More Than Finances rates crypto coins using four metrics.

1) Market Adoption/Social Media: We approximate market adoption by examining the number of followers of the coin’s official social media accounts. Commonsense dictates that for a crypto coin to survive, it needs at least 1,000 active users. We, therefore, summate the total followers across all accounts and divide by 100. A follower count of 1,000 gets a value of 1 to this metric. Otherwise, we assign a value of 0.

2) Daily Market Trading Volume: In order for a coin to be a suitable investment, it must have sufficient liquidity. In other words, there must be enough buyers and sellers for owners to be able to transact their coins if they want to buy or sell them. We set sufficient liquidity at an average trading volume of $400,000 per day. If the coin averages $400,000 or more dollars worth of trading volume per day, this metric gets a value of 1. Otherwise, we assign a value of zero.

3) Momentum: A key idea in owning crypto or other securities is momentum. This refers to sustained investor sentiment, either positive or negative. Often, investor sentiment can impact the performance of investment regardless of the underlying market adoption or inherent profitability of the coin. We operationalize this metric in the following manner. If the coin has a more than 20 percent price increase in the past 12 months, then we code momentum as 1 — indicating favorable momentum. Otherwise, we assign this a value of zero.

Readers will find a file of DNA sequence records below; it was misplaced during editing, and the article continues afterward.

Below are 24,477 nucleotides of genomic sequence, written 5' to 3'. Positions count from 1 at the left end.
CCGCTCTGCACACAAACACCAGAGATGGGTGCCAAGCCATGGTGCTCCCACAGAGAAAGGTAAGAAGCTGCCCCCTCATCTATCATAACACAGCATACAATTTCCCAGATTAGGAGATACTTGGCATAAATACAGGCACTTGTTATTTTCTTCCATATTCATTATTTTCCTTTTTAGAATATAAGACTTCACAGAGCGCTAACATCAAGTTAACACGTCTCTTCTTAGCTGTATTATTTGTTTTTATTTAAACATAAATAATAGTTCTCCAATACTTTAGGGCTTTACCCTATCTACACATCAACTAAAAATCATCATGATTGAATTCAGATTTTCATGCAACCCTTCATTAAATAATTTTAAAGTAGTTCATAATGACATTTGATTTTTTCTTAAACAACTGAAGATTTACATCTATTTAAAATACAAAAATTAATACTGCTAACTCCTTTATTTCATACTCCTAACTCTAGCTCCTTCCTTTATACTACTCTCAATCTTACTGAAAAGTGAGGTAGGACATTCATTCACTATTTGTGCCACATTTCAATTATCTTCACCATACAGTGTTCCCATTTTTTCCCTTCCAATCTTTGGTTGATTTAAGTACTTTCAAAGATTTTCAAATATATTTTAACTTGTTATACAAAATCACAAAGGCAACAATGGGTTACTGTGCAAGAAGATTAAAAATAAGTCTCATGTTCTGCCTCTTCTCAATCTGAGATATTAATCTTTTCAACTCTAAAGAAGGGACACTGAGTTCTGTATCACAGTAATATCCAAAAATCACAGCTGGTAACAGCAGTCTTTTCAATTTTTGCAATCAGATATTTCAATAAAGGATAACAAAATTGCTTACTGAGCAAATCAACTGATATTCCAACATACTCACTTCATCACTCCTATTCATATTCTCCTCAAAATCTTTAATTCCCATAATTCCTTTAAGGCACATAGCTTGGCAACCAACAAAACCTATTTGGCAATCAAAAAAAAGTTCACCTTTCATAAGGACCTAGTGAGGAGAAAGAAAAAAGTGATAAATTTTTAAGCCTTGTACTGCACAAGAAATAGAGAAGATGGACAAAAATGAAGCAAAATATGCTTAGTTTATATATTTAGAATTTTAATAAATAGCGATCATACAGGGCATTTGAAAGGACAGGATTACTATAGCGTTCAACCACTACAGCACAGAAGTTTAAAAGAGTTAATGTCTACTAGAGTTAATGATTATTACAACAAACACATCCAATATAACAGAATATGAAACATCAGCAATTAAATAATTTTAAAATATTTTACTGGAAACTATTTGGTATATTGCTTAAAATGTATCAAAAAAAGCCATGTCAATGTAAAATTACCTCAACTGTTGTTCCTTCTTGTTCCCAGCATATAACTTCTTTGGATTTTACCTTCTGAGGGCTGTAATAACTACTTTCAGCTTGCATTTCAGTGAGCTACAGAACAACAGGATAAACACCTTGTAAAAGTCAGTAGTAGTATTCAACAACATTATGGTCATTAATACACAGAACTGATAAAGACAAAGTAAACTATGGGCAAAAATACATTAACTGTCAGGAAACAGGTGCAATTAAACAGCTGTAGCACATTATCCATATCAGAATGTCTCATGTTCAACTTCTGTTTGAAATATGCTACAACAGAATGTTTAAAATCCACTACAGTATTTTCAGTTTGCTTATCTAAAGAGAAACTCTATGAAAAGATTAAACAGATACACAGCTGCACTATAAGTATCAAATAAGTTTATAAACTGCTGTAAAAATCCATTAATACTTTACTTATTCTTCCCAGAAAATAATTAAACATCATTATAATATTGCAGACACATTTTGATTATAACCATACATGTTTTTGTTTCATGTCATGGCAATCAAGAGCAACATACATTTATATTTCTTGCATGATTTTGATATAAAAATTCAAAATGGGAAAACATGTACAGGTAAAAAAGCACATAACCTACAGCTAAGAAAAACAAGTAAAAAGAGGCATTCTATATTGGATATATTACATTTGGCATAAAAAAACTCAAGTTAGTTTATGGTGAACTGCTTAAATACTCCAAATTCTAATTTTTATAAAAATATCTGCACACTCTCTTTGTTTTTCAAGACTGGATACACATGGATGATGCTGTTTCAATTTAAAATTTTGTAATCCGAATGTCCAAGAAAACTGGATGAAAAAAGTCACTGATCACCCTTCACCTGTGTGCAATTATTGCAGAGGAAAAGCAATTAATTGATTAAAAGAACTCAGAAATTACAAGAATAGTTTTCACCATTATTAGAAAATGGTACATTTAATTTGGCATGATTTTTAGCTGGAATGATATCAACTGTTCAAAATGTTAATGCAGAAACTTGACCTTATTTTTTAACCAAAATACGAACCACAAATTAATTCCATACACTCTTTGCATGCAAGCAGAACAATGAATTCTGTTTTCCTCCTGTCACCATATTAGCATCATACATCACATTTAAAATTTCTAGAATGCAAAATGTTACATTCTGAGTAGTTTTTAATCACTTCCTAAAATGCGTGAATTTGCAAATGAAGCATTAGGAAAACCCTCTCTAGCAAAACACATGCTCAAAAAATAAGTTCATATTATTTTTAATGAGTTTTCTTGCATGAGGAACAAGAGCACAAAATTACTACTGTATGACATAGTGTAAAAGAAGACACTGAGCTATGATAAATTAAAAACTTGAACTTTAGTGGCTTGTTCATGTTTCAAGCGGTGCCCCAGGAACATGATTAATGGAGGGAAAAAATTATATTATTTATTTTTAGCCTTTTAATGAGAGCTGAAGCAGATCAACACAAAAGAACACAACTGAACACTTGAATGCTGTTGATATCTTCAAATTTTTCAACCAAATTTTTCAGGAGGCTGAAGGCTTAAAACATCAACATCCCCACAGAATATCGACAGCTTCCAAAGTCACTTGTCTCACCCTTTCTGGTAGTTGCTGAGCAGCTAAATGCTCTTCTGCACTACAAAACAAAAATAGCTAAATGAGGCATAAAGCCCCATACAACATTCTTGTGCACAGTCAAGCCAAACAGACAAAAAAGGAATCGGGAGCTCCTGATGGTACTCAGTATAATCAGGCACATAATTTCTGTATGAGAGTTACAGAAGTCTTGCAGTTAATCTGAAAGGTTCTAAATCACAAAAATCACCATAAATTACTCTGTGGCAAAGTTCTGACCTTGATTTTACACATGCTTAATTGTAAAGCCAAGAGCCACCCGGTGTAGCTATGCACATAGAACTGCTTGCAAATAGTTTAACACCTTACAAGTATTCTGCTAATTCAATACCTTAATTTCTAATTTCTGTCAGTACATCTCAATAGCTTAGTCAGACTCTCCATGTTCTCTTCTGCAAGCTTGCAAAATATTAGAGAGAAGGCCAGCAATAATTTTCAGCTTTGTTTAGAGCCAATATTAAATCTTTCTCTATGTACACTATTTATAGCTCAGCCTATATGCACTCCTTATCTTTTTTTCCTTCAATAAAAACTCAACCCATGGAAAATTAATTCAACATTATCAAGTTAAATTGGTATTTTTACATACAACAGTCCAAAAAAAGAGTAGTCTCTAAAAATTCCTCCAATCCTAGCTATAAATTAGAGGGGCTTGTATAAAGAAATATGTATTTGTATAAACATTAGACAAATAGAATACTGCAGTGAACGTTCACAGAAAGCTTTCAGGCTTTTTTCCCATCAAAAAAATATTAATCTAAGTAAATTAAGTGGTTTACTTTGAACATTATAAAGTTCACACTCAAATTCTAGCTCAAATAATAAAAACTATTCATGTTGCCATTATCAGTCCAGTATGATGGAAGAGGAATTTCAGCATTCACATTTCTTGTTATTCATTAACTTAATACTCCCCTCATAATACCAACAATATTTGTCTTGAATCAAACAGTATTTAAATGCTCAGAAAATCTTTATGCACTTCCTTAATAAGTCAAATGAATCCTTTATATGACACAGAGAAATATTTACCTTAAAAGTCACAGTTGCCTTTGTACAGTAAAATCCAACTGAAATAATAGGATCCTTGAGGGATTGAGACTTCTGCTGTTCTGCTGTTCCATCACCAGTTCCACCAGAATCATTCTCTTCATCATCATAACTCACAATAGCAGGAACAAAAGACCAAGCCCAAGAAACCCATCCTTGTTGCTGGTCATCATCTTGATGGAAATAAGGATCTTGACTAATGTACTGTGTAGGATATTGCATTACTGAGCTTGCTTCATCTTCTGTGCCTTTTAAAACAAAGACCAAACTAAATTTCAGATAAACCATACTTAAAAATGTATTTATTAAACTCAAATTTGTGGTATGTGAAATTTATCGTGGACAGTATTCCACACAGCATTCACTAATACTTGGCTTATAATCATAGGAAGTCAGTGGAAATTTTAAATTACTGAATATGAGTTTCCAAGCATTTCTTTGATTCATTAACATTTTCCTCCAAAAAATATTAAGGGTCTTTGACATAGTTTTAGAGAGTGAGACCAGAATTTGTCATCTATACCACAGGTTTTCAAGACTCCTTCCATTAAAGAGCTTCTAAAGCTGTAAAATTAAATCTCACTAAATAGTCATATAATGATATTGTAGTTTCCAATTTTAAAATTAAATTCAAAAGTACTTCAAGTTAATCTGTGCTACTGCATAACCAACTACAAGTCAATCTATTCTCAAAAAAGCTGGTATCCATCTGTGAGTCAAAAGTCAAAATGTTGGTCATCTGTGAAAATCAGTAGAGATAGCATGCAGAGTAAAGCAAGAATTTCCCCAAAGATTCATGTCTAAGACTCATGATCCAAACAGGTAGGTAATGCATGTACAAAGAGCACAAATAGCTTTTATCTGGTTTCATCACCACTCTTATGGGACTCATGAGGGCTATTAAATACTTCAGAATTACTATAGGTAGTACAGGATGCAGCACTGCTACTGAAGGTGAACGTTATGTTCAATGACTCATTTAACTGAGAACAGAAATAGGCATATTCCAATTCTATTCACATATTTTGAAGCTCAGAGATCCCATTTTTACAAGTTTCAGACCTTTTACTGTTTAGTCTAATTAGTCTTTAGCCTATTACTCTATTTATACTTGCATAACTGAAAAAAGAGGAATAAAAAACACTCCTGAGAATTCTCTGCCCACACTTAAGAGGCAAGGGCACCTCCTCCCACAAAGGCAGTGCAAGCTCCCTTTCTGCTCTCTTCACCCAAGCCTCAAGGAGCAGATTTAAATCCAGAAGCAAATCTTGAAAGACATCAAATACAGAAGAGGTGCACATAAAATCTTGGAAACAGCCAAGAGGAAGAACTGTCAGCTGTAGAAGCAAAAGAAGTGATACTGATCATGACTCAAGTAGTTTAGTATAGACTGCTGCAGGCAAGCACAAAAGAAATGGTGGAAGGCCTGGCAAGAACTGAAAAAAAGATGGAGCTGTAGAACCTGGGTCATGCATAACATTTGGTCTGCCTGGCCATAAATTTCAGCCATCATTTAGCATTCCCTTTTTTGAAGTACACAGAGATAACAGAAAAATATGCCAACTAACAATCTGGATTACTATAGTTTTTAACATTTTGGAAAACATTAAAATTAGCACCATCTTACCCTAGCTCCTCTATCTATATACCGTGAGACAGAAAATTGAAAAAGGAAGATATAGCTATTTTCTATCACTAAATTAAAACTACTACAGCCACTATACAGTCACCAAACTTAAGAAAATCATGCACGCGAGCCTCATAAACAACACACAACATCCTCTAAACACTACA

4) Solves A Significant Market Problem: A crypto coin must have compelling value or business proposition. In other words, it must solve a significant market problem, have a competitive advantage or hold a leading market position. For each coin, we review the use case, white paper, and media reports. We then communicate with subject matter experts to make a subjective assessment and determine whether the coin solves a significant market problem. If the coin does solve a market problem, we assign this metric a value of 1. Otherwise, we assign it a value of 0.

Once all four metrics are defined, we add them up and assign a “thumbs up” or “thumbs down” rating.

Ratings are assigned in the following way.

4/4 = Thumbs Up
3/4 = Thumps up/Down
2/4 = Thumps up/Down
1/4 = Thumbs Down
0/4 = Thumbs Down

A “thumbs up” or “thumbs down” rating is not a recommendation to buy or sell a particular coin. It also does not take into account your specific risk tolerance, financial health, or investing goals. It is, however, a semi-objective rating regarding the suitability of the coin for investors and should be considered pieces of information when making an investment decision.


  • James Hendrickson

    James Hendrickson is an internet entrepreneur, blogging junky, hunter and personal finance geek.  When he’s not lurking in coffee shops in Portland, Oregon, you’ll find him in the Pacific Northwest’s great outdoors.   James has a masters degree in Sociology from the University of Maryland at College Park and a Bachelors degree on Sociology from Earlham College.  He loves individual stocks, crypto investing, bonds and precious metals.

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